8 of 8 people found this review helpful

  • Overall
  • Bob
  • Wheeling, WV, USA
  • 01-25-06

Great, WOW!!!

The White Company (Unabridged)

Sir Arthur Conan Doyle the author; he is one of the best and brings into the minds eye the medieval period as if he had been there himself. Worth having to listen to over and over again.

Excellent reader/actor Nick Rawlinson the characters come to life.

7 of 7 people found this review helpful

  • Overall


By Saint Paul, I liked this book. It has likeable characters with good development. It flowed well, from one adventure to another, never bogged down.

At first I wasn't sure about the reader, but he won me over before the first hour was up. He has the ability to have different voices for different characters, always a plus. His accents never got in the way of me understanding what he is saying.

For a book set in England/France in the sixteenth century and dealing with honor, war and love, this book is much better than listening to Ken Follets "world without end" for 70 hrs.

I gave gave this book five stars because there was nothing that I didn't like about it. It is not the most indepth or thought provoking book, just a fun and enjoyable listen.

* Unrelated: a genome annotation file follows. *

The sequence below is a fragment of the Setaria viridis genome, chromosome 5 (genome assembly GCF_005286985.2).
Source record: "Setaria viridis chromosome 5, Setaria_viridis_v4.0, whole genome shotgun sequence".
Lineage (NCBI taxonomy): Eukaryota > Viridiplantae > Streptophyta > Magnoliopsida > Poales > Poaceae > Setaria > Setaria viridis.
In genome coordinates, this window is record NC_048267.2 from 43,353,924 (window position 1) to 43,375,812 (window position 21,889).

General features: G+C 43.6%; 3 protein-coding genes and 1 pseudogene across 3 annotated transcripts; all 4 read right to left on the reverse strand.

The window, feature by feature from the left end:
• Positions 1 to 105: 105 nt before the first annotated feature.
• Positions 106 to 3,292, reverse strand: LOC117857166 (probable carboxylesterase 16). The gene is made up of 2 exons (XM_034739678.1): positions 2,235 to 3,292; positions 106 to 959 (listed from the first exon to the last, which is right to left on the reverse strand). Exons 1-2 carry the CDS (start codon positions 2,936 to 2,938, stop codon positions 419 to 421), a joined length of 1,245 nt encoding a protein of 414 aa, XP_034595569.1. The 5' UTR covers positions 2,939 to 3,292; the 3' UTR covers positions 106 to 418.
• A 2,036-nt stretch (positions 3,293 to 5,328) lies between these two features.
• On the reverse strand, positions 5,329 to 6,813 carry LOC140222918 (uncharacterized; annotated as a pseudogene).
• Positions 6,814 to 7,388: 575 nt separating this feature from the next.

Give it a try you won't be sorry.

5 of 5 people found this review helpful

  • Overall

A Good Tale

The White Company depicts the last gasps of Chivalry and feudalism in favor of more modern ideas (bowman winning wars and the rise of the merchant class) in a comical fashion. The characters are fun yet one becomes attached to them. I love this narrator - he has a nuanced voice for the various dialects and other vocal oddities (Sir Nigel's famous lisp).
As a confirmed Homes fan, I highly recommend this book and reading.

2 of 2 people found this review helpful

  • Overall
  • Peter
  • Port Matilda, Pennsylvania
  • 02-09-08

Cracking good story

Great stuff, Conan Doyle and his best but now in the 14th century. Entertaining and informative

1 of 1 people found this review helpful

  • Overall
  • Mark
  • Lexington, KY, USA
  • 05-30-08

A Great Story of Chivalry

What a wonderful story!

At first I was somewhat nervous in purchasing this book, but should have known better, with Doyle being one of my favorite authors.